An extension of the previous point. Microsoft Word comes with a grammar check that catches many mistakes. It does not catch everything, but neither is it stupid. In Czech, it can sometimes correct “mě” to “mně” or insert a missing comma. This, I believe, is one area where open source software can never catch up with Word.

LibreOffice claims to have a grammar checker but what it has instead is a utility that checks whether there are two identical words in a row or two spaces in a row.

TeX does not have a grammar checker at all. You could, in theory, remove all TeX tags from a text (i.e. convert it to plain text), run a grammar checker on that and edit the changes back into the original document but that is time-consuming. In addition, there are few, if any, grammar checkers better than that of Word, and definitely none for the Czech language.

Focus on content

Word navigation pane.
Word navigation pane.

Microsoft Word allows me to focus on the content. Headings and normal text are clearly separated. Emphasized text is emphasized and lists are clearly shown as such.

TeX source code, on the other hand, is source code. Even with proper syntax highlighting that makes headings bold and does not give undue weight to the various formatting marks, it is more difficult to find one’s bearing and quickly edit text in TeX code than in Microsoft Word where the various structure and formatting tags are hidden from you.

Some say that in TeX, you define what something is but in Word you define what it should look like. That is simply not true. Styling capabilities are similar in both tools. It’s just that in Word, it’s easier to find out what part of the document is in which style.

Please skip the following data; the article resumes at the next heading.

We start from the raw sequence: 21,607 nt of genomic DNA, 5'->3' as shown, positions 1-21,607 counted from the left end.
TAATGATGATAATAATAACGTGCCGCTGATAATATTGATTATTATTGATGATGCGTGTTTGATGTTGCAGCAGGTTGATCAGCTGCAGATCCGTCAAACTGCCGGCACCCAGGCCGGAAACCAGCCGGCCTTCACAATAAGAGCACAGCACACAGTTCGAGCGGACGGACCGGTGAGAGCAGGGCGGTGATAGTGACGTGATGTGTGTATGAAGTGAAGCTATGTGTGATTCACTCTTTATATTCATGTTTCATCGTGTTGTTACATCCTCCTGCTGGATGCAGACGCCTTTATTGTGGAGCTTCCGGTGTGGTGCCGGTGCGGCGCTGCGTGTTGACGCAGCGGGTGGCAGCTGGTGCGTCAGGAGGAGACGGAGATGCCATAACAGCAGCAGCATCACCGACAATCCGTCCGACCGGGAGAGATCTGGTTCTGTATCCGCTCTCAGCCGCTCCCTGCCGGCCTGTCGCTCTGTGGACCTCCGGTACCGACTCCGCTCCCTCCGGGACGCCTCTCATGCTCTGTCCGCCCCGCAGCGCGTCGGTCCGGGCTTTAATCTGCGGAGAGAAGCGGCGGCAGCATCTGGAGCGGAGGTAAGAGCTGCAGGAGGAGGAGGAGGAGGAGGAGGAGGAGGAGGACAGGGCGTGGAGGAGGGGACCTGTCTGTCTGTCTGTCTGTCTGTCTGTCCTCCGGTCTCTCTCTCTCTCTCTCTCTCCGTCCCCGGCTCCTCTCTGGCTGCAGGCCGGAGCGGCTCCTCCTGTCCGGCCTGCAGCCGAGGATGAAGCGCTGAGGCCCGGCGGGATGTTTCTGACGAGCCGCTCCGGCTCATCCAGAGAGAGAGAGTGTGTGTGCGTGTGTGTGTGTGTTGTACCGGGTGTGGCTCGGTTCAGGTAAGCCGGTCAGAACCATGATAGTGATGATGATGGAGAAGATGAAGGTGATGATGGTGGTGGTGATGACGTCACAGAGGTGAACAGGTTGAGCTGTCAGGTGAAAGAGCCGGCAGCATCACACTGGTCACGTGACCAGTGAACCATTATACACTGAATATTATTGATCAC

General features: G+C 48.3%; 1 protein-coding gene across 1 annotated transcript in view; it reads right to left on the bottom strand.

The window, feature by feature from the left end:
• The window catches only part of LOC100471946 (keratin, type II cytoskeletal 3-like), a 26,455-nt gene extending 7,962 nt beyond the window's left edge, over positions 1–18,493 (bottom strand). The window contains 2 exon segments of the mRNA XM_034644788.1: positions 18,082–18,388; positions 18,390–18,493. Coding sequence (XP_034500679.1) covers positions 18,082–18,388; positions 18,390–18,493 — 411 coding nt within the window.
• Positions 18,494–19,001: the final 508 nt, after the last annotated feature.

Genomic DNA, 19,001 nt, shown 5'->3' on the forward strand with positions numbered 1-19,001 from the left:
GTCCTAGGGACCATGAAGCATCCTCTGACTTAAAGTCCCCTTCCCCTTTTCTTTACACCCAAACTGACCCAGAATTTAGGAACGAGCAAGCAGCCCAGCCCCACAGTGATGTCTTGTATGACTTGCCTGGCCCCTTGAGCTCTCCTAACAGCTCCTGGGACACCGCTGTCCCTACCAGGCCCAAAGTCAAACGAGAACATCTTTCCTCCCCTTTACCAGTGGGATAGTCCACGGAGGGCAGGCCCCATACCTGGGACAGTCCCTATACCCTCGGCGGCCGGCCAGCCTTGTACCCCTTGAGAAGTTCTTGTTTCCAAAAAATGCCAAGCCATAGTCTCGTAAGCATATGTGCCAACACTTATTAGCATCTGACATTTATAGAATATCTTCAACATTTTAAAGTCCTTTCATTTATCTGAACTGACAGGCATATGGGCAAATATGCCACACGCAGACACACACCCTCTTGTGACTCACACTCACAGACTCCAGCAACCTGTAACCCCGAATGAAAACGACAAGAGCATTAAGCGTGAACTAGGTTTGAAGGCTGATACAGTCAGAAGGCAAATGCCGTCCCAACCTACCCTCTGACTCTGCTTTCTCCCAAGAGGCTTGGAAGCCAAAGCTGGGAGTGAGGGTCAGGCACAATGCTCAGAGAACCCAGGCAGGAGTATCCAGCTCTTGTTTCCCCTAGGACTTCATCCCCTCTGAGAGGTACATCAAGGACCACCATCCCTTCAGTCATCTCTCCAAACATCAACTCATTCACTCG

This is the core advantage of Microsoft Word over TeX and a major reason for me choosing it over TeX.

Readability on screen

The font used by TeX is not very well readable on a computer screen. Compared to the Word default font, Calibri, which is readable both on screen and on paper, it is hard on one’s eyes to read a TeX-generated PDF on an LCD monitor. That’s how it appeared to me, at least.

Given the large size of a thesis, one needs to check and re-read the document often so readability is very desirable.

Easy annotations and corrections

“Track Changes” feature.

As I mentioned in “Focus on content”, it is not possible to comfortably read TeX source code and it’s definitely not enjoyable. Instead, when you use TeX, you must read the generated PDF document. What happens when you want to make a correction, though?

The process looks like this:

  1. Read the PDF document and spot a typographical error.